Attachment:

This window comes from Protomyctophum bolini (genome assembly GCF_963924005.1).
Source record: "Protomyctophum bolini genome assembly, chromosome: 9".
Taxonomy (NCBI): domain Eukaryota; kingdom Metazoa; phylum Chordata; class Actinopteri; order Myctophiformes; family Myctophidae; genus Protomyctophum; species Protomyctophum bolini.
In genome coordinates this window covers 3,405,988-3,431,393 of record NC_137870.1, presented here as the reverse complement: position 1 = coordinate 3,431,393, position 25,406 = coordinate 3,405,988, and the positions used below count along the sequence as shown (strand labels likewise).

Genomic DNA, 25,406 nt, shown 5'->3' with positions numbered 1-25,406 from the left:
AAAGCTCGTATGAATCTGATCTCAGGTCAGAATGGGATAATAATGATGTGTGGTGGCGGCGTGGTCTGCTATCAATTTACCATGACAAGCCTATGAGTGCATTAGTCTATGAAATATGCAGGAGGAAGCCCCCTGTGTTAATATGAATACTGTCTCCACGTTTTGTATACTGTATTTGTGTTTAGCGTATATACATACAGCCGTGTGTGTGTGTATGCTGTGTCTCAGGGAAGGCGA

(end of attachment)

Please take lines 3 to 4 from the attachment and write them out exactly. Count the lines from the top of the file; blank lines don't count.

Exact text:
Taxonomy (NCBI): domain Eukaryota; kingdom Metazoa; phylum Chordata; class Actinopteri; order Myctophiformes; family Myctophidae; genus Protomyctophum; species Protomyctophum bolini.
In genome coordinates this window covers 3,405,988-3,431,393 of record NC_137870.1, presented here as the reverse complement: position 1 = coordinate 3,431,393, position 25,406 = coordinate 3,405,988, and the positions used below count along the sequence as shown (strand labels likewise).